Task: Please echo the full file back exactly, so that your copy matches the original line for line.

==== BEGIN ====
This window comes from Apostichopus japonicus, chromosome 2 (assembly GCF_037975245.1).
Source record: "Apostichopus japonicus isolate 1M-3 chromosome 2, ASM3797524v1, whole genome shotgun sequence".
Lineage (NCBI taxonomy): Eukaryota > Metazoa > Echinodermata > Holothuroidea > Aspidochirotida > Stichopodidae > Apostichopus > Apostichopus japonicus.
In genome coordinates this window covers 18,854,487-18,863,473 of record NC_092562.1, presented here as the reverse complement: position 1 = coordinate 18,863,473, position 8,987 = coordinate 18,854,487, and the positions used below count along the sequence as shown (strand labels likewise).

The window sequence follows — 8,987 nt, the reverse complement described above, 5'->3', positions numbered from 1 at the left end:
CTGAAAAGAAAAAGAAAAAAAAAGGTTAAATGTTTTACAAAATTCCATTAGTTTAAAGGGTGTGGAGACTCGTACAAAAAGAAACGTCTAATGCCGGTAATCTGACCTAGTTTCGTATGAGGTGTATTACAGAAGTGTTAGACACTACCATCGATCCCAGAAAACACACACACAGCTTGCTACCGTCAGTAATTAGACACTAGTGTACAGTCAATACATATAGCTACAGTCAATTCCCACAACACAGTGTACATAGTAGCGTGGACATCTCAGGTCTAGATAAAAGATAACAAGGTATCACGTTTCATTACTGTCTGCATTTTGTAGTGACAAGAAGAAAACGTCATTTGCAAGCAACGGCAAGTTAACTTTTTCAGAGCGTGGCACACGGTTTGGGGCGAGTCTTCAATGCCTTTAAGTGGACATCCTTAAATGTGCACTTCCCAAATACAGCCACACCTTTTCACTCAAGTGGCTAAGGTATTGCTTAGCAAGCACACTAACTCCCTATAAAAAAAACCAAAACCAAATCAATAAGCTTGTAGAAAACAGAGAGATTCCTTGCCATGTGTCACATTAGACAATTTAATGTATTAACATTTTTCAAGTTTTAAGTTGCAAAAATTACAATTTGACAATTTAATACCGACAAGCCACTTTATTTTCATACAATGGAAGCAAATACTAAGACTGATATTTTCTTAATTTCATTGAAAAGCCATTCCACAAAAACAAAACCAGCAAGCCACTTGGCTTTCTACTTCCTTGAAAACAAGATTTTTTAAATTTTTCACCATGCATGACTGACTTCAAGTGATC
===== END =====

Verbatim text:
This window comes from Apostichopus japonicus, chromosome 2 (assembly GCF_037975245.1).
Source record: "Apostichopus japonicus isolate 1M-3 chromosome 2, ASM3797524v1, whole genome shotgun sequence".
Lineage (NCBI taxonomy): Eukaryota > Metazoa > Echinodermata > Holothuroidea > Aspidochirotida > Stichopodidae > Apostichopus > Apostichopus japonicus.
In genome coordinates this window covers 18,854,487-18,863,473 of record NC_092562.1, presented here as the reverse complement: position 1 = coordinate 18,863,473, position 8,987 = coordinate 18,854,487, and the positions used below count along the sequence as shown (strand labels likewise).

The window sequence follows — 8,987 nt, the reverse complement described above, 5'->3', positions numbered from 1 at the left end:
CTGAAAAGAAAAAGAAAAAAAAAGGTTAAATGTTTTACAAAATTCCATTAGTTTAAAGGGTGTGGAGACTCGTACAAAAAGAAACGTCTAATGCCGGTAATCTGACCTAGTTTCGTATGAGGTGTATTACAGAAGTGTTAGACACTACCATCGATCCCAGAAAACACACACACAGCTTGCTACCGTCAGTAATTAGACACTAGTGTACAGTCAATACATATAGCTACAGTCAATTCCCACAACACAGTGTACATAGTAGCGTGGACATCTCAGGTCTAGATAAAAGATAACAAGGTATCACGTTTCATTACTGTCTGCATTTTGTAGTGACAAGAAGAAAACGTCATTTGCAAGCAACGGCAAGTTAACTTTTTCAGAGCGTGGCACACGGTTTGGGGCGAGTCTTCAATGCCTTTAAGTGGACATCCTTAAATGTGCACTTCCCAAATACAGCCACACCTTTTCACTCAAGTGGCTAAGGTATTGCTTAGCAAGCACACTAACTCCCTATAAAAAAAACCAAAACCAAATCAATAAGCTTGTAGAAAACAGAGAGATTCCTTGCCATGTGTCACATTAGACAATTTAATGTATTAACATTTTTCAAGTTTTAAGTTGCAAAAATTACAATTTGACAATTTAATACCGACAAGCCACTTTATTTTCATACAATGGAAGCAAATACTAAGACTGATATTTTCTTAATTTCATTGAAAAGCCATTCCACAAAAACAAAACCAGCAAGCCACTTGGCTTTCTACTTCCTTGAAAACAAGATTTTTTAAATTTTTCACCATGCATGACTGACTTCAAGTGATC